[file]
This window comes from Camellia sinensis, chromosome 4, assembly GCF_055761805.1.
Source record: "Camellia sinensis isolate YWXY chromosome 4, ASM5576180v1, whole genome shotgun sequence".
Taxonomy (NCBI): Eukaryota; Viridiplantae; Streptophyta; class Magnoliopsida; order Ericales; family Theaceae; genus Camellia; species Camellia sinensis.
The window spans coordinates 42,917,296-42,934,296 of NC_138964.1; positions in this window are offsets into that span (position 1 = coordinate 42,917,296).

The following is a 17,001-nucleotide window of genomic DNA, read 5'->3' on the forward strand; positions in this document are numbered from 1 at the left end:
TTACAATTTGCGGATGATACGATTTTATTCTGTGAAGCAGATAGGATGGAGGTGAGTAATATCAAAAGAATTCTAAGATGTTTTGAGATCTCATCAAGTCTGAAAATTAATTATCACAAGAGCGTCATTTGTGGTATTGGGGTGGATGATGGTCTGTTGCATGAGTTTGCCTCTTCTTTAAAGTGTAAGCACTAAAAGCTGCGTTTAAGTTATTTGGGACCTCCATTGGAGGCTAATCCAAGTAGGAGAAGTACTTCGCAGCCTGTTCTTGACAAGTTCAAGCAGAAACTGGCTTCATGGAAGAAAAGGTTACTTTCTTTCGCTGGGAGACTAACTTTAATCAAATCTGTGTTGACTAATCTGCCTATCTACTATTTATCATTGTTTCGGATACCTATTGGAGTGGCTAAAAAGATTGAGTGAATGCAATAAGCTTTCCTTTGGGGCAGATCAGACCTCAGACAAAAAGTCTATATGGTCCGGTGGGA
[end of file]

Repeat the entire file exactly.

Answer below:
This window comes from Camellia sinensis, chromosome 4, assembly GCF_055761805.1.
Source record: "Camellia sinensis isolate YWXY chromosome 4, ASM5576180v1, whole genome shotgun sequence".
Taxonomy (NCBI): Eukaryota; Viridiplantae; Streptophyta; class Magnoliopsida; order Ericales; family Theaceae; genus Camellia; species Camellia sinensis.
The window spans coordinates 42,917,296-42,934,296 of NC_138964.1; positions in this window are offsets into that span (position 1 = coordinate 42,917,296).

The following is a 17,001-nucleotide window of genomic DNA, read 5'->3' on the forward strand; positions in this document are numbered from 1 at the left end:
TTACAATTTGCGGATGATACGATTTTATTCTGTGAAGCAGATAGGATGGAGGTGAGTAATATCAAAAGAATTCTAAGATGTTTTGAGATCTCATCAAGTCTGAAAATTAATTATCACAAGAGCGTCATTTGTGGTATTGGGGTGGATGATGGTCTGTTGCATGAGTTTGCCTCTTCTTTAAAGTGTAAGCACTAAAAGCTGCGTTTAAGTTATTTGGGACCTCCATTGGAGGCTAATCCAAGTAGGAGAAGTACTTCGCAGCCTGTTCTTGACAAGTTCAAGCAGAAACTGGCTTCATGGAAGAAAAGGTTACTTTCTTTCGCTGGGAGACTAACTTTAATCAAATCTGTGTTGACTAATCTGCCTATCTACTATTTATCATTGTTTCGGATACCTATTGGAGTGGCTAAAAAGATTGAGTGAATGCAATAAGCTTTCCTTTGGGGCAGATCAGACCTCAGACAAAAAGTCTATATGGTCCGGTGGGA